"Neighbourhood watch is not a short-term project, it’s a way of life"
The Hout Bay Neighbourhood Watch has been nationally recognised as an amazing success story, where the community has come together to actively combat crime in one of the most beautiful coastal areas of the Western Cape.
Hout Bay started experiencing an escalating rate of crime from 2000 onwards. In 2003 the crime rate increased dramatically across all categories. Property related crime (i.e. housebreaking and theft out of vehicles) was skyrocketing. The Hout Bay Police worked extremely hard in trying to hold back the ever-increasing crime wave but with their limited resources, they struggled to control the situation. Reported crime statistics just kept on rising.
Enough is Enough - Neighbourhood Watch started
Following the callous murder of a Gauteng cyclist, who was staying in the village in order to participate in the Argus Cycle Tour in March 2005, residents of Hout Bay made it very clear that they were extremely unhappy about the upsurge in crime and that something drastic needed to be done. A meeting was convened and many hundreds of concerned residents effectively spoke with one voice - “enough is enough!”
Captain Gerhard van den Bergh of Hout Bay SAPS introduced the concept of the Neighbourhood Watch, but warned that he had seen similar projects started and had then seen the enthusiasm fade away after a couple of months. Gerhard made it very clear that “A community Neighbourhood Watch is not a short-term project, it’s a way of life – and the day you stop is the day that crime returns”.
Changed attitude toward crime
The Hout Bay community took up the challenge. The first thing that happened was the residents changed their ‘attitude’ towards crime. They decided to stop blaming, complaining and criticising each other. They would rather channel their time and effort into planning and holding fruitful and constructive meetings with a view to combating crime.
Another challenge was that Hout Bay is a microcosm of the demographic profile of the whole of South Africa, with every race, culture, creed and language represented.
Today, the Hout Bay Neighbourhood Watch enjoys tremendous support of local residents, as well as of SAPS, the Community Police Forum and the security companies. It has grown and continues to engender a community spirit, and definitely has become a way of life. Neighbours watching over neighbours is what it’s all about.
So what did the Hout Bay residents do to construct a successful HBNW?
- The Hout Bay & Llandudno Community Police Forum (CPF) initially approved the formation of HBNW as an ethical project.
- An effective management committee structure was created.
- Hout Bay was divided into 28 different Areas. These areas have subsequently been grouped into 8 operational Blocks.
- Decentralised co-ordination. Each area selected its own Area Leader, and Block Leaders were also appointed.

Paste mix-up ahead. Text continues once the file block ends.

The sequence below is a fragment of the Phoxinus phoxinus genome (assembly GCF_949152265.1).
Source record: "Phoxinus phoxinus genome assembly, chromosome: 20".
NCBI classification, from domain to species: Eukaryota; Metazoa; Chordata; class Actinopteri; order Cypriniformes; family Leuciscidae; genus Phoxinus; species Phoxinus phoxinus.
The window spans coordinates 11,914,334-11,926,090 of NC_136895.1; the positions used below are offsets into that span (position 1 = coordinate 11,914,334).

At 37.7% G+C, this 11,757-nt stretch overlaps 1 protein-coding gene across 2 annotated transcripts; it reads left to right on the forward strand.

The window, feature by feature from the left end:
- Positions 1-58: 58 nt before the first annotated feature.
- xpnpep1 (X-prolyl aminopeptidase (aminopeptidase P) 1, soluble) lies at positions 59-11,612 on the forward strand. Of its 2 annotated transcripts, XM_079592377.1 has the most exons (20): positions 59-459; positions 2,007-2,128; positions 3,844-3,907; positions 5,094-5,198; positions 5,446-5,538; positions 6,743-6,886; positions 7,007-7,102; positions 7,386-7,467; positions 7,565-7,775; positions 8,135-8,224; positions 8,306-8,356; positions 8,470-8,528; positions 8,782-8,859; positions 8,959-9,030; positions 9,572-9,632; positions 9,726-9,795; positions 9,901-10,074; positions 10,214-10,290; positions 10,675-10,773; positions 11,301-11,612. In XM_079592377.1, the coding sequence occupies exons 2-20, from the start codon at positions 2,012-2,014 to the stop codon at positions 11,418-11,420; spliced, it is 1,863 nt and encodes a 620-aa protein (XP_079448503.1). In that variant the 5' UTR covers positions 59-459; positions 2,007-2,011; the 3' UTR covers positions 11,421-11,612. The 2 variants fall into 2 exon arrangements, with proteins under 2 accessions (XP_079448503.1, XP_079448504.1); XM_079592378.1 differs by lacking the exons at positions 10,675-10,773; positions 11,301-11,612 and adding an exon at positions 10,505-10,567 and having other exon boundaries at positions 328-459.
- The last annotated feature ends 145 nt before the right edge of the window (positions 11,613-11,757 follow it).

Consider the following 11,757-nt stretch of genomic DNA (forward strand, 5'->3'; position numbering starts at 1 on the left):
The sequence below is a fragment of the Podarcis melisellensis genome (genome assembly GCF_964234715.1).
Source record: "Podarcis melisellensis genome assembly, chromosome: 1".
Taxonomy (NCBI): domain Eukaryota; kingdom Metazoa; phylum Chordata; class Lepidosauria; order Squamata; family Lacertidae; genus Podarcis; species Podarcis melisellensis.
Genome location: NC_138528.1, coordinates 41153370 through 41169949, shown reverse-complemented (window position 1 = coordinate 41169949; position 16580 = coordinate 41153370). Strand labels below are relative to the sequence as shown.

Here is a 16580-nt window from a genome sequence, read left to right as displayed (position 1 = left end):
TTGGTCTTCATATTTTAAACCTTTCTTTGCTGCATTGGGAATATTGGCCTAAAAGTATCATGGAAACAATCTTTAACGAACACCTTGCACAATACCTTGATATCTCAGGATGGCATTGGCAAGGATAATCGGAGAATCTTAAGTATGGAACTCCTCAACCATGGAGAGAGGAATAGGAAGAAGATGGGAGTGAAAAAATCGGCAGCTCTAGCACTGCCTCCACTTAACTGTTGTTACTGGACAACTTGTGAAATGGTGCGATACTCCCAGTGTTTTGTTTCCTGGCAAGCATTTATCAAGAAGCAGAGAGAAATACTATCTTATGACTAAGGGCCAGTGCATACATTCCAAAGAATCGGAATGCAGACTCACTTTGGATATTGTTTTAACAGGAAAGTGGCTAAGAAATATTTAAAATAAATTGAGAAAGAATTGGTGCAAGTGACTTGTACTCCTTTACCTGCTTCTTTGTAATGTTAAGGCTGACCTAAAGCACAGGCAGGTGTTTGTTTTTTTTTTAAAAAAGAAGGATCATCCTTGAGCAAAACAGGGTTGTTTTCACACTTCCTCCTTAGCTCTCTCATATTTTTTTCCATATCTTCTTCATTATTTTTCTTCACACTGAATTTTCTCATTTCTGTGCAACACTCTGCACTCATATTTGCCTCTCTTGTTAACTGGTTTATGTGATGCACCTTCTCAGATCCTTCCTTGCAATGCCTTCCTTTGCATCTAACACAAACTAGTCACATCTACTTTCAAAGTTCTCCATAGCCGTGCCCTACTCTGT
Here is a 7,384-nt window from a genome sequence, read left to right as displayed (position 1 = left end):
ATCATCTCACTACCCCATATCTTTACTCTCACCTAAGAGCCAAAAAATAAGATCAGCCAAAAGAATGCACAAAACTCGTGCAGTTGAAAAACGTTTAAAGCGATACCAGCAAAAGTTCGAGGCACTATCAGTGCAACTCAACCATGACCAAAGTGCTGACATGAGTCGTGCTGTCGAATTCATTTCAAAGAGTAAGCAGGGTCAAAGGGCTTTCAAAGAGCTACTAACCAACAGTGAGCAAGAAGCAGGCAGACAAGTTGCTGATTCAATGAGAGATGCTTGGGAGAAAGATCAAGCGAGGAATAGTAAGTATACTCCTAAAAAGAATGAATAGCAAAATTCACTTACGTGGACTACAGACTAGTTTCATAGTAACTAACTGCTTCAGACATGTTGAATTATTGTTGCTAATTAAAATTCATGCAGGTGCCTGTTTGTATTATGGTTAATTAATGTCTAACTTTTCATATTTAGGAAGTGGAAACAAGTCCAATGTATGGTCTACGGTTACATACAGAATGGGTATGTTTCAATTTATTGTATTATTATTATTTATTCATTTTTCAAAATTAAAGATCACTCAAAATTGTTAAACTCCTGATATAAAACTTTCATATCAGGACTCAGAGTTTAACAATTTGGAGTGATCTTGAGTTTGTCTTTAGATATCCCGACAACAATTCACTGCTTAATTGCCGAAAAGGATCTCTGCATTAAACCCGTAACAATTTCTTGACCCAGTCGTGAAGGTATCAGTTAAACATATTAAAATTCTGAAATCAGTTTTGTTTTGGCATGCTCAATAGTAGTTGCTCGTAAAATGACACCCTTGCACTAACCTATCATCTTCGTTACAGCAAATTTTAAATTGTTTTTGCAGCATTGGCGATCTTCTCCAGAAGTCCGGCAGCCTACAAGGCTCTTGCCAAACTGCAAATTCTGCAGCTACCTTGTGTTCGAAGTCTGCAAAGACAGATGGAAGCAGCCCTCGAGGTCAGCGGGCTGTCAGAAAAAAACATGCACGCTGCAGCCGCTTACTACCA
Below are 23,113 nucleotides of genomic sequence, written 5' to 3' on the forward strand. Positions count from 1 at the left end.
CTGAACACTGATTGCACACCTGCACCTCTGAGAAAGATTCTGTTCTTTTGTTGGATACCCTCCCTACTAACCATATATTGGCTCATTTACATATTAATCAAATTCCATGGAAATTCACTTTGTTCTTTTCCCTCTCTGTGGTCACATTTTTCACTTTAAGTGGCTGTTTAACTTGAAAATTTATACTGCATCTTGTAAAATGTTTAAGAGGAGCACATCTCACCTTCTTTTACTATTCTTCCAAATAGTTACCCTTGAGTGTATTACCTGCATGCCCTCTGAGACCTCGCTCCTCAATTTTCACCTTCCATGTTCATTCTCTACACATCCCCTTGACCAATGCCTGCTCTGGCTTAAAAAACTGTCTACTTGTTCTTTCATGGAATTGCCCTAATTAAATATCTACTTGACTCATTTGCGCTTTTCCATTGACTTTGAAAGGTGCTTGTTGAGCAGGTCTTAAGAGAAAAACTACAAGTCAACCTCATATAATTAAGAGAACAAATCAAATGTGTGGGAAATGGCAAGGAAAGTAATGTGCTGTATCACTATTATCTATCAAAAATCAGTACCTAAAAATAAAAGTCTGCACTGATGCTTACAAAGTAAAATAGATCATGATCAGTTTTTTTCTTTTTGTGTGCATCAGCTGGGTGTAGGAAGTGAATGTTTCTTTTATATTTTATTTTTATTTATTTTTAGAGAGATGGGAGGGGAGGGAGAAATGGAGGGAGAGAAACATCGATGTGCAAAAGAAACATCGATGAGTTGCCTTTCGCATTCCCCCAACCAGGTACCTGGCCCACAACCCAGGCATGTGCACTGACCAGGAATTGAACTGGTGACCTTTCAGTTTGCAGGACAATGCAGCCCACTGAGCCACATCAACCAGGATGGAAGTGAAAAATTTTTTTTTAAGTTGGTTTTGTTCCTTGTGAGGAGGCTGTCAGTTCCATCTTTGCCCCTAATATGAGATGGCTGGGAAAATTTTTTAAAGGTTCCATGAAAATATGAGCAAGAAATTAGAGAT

- A 24-hour emergency call centre, Watchcon, was established in Hout Bay.
- HBNW members were given the option of purchasing hand-held 2-way radios, with direct access to Watchcon and to other members. In some areas, where members patrolled via formal roster systems, radios were made available for collection at specific pick-up points.
Within two months, the incidences of crime in the Hout Bay valley started to show a marked decrease. In fact, the crime rate dropped by over 60% in certain categories!
With the local community now covering many of the residential areas, the Police could, at last, start focussing their efforts on more serious issues, i.e. violent crimes and drugs.
A success story - our achievements
After a lot of hard work, and a huge commitment from everyone involved, Hout Bay Neighbourhood Watch has achieved the following:
An excellent and dedicated Management Committee, combining many talents.
Hout Bay residential areas divided into operating Areas, divided into Blocks, with Area Leaders forming the Executive Committee (EXCO) of HBNW.
Over 2000 dedicated members.
A highly effective radio system that operates by linking members to armed response security service providers, guarding services, SAPS and numerous on-call medical and emergency organisations – all tuned to the same Watchcon radio frequency.
A 24/7 manned radio control centre called Watchcon.
A huge increase in public awareness.
Positive co-operation between SAPS, the local armed-response security companies, Hout Bay Police Forum, HBNW and the media.
The advent of speedy reporting of suspicious behaviour by HBNW members and the general public has improved reaction times where suspicious behaviour has been reported.
Neighbours have come to know one another better, swapped phone numbers and made every effort to keep an eye out for each other.